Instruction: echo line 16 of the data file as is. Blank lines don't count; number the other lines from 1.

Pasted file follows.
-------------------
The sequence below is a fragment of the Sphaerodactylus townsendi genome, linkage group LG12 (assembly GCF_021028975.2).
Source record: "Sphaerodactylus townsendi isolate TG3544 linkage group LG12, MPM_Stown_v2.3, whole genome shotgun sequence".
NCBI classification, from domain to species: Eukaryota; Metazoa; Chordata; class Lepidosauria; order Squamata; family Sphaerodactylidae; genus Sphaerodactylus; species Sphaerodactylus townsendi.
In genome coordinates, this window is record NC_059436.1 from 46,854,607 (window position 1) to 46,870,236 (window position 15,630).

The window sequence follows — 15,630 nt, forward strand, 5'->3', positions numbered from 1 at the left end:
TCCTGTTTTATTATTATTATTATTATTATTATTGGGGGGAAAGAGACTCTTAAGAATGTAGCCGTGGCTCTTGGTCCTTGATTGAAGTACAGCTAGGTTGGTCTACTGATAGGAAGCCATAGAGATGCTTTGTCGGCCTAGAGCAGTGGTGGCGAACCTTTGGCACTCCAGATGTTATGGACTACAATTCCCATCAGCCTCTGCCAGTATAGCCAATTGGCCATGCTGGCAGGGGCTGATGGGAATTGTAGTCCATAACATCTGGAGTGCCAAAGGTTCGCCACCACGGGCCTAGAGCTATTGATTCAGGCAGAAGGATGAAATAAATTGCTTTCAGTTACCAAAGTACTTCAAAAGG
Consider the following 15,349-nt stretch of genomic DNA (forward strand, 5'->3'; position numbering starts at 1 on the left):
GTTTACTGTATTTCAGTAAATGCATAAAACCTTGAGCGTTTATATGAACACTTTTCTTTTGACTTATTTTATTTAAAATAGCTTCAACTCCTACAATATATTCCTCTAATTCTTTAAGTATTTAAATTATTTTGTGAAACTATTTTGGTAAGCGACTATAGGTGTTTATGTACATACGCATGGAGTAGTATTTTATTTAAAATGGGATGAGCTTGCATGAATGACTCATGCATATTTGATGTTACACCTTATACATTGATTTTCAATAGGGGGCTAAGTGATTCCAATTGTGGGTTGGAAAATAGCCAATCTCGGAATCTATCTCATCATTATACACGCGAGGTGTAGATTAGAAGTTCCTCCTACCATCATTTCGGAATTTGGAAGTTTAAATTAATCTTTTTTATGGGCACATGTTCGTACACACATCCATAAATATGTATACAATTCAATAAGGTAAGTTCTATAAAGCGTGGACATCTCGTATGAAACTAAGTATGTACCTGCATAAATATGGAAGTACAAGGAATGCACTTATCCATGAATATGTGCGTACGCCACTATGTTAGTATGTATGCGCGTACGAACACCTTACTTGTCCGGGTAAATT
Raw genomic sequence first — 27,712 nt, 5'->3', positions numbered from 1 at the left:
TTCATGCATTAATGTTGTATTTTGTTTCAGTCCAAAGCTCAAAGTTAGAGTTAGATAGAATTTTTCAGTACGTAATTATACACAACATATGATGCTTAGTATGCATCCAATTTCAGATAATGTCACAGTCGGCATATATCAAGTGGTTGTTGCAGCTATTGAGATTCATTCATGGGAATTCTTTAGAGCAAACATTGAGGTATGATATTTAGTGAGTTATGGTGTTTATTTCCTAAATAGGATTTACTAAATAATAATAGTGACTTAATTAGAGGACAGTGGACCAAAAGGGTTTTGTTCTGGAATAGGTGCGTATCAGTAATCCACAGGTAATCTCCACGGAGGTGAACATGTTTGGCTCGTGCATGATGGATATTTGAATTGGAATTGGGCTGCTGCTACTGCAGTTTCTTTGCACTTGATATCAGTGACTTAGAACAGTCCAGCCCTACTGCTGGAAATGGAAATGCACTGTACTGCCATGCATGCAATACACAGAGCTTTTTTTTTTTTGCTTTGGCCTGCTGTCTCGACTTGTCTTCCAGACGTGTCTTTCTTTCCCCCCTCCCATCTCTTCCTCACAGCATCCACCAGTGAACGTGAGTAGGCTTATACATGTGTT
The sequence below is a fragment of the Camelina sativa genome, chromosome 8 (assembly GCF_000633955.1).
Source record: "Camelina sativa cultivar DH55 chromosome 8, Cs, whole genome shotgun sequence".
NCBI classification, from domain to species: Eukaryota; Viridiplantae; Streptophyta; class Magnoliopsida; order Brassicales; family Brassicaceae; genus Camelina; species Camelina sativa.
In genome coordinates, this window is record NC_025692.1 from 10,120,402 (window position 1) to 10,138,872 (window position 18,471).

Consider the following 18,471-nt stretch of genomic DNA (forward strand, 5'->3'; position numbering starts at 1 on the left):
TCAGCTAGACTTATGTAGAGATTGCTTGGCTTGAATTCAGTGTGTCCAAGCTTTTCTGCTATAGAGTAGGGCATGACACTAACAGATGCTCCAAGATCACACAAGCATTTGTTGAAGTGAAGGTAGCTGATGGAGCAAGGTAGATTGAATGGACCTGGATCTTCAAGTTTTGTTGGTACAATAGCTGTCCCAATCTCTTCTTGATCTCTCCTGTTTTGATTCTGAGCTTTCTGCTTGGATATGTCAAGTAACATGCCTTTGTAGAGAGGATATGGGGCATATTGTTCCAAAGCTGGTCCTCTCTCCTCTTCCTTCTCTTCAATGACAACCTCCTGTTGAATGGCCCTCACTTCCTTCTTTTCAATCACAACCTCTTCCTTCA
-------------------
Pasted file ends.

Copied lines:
TCAGCTAGACTTATGTAGAGATTGCTTGGCTTGAATTCAGTGTGTCCAAGCTTTTCTGCTATAGAGTAGGGCATGACACTAACAGATGCTCCAAGATCACACAAGCATTTGTTGAAGTGAAGGTAGCTGATGGAGCAAGGTAGATTGAATGGACCTGGATCTTCAAGTTTTGTTGGTACAATAGCTGTCCCAATCTCTTCTTGATCTCTCCTGTTTTGATTCTGAGCTTTCTGCTTGGATATGTCAAGTAACATGCCTTTGTAGAGAGGATATGGGGCATATTGTTCCAAAGCTGGTCCTCTCTCCTCTTCCTTCTCTTCAATGACAACCTCCTGTTGAATGGCCCTCACTTCCTTCTTTTCAATCACAACCTCTTCCTTCA